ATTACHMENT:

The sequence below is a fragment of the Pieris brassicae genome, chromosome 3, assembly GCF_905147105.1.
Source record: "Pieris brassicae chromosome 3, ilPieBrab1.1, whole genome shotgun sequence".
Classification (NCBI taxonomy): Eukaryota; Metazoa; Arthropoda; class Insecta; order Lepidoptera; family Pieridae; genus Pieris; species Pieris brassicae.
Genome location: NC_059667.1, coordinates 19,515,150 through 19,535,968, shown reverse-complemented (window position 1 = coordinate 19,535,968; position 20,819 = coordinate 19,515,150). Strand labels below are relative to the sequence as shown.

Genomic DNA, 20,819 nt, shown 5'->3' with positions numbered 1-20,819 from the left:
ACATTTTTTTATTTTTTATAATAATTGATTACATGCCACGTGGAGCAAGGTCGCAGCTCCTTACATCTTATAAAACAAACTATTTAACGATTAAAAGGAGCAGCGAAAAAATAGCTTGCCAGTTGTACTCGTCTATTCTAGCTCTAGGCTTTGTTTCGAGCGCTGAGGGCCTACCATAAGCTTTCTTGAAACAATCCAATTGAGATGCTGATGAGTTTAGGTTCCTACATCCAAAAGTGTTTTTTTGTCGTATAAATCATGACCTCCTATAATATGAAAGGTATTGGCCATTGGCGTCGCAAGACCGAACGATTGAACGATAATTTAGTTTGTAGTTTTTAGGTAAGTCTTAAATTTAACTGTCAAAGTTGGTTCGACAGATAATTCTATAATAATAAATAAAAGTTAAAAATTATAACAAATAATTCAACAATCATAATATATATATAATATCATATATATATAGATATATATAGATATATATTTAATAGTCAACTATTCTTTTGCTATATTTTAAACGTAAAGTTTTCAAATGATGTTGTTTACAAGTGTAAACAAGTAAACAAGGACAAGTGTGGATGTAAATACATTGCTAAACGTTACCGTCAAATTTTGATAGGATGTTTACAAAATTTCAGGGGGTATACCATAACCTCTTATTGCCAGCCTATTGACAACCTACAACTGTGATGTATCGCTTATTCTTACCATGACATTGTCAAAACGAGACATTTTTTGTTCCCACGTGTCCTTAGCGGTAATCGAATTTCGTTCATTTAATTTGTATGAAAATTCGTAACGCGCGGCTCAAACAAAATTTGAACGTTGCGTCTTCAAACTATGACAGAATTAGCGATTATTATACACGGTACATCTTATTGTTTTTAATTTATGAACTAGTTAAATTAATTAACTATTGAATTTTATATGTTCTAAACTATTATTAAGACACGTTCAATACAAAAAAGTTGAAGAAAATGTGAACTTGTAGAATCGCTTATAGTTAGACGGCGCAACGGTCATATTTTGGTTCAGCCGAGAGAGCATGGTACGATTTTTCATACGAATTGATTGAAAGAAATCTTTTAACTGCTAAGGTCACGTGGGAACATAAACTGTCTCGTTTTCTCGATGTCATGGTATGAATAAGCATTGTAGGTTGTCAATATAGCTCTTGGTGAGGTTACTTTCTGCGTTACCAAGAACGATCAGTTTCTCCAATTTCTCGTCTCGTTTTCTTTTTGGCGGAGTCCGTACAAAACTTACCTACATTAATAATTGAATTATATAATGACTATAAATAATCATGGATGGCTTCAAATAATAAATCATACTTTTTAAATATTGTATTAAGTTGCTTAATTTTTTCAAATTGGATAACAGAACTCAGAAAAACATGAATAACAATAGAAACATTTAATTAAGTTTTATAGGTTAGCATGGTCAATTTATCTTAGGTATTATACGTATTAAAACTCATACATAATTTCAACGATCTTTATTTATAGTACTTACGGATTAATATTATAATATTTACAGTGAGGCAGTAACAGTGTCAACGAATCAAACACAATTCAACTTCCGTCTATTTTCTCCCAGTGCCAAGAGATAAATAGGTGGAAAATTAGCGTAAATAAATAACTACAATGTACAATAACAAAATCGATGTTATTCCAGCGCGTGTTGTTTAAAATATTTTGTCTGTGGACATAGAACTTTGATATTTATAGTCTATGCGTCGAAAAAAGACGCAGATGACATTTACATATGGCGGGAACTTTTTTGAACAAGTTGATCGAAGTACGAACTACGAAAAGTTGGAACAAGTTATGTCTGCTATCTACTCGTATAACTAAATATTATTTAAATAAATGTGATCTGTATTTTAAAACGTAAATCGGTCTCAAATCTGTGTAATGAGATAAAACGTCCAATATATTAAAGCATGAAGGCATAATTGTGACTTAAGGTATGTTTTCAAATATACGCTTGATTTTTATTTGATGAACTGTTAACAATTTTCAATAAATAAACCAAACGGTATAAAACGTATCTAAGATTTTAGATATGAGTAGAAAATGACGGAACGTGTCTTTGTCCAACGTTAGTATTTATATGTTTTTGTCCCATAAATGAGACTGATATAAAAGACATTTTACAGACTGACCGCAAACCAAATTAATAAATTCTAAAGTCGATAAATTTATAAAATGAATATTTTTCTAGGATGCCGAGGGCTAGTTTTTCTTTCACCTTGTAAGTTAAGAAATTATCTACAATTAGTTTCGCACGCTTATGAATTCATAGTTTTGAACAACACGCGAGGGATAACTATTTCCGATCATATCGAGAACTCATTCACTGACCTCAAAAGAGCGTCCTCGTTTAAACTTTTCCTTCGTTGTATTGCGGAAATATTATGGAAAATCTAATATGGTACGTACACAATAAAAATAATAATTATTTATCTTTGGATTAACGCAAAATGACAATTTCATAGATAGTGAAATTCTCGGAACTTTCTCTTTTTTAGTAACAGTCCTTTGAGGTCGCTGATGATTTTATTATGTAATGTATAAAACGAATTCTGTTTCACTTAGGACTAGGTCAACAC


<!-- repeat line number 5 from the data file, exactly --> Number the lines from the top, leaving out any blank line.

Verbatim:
Genomic DNA, 20,819 nt, shown 5'->3' with positions numbered 1-20,819 from the left: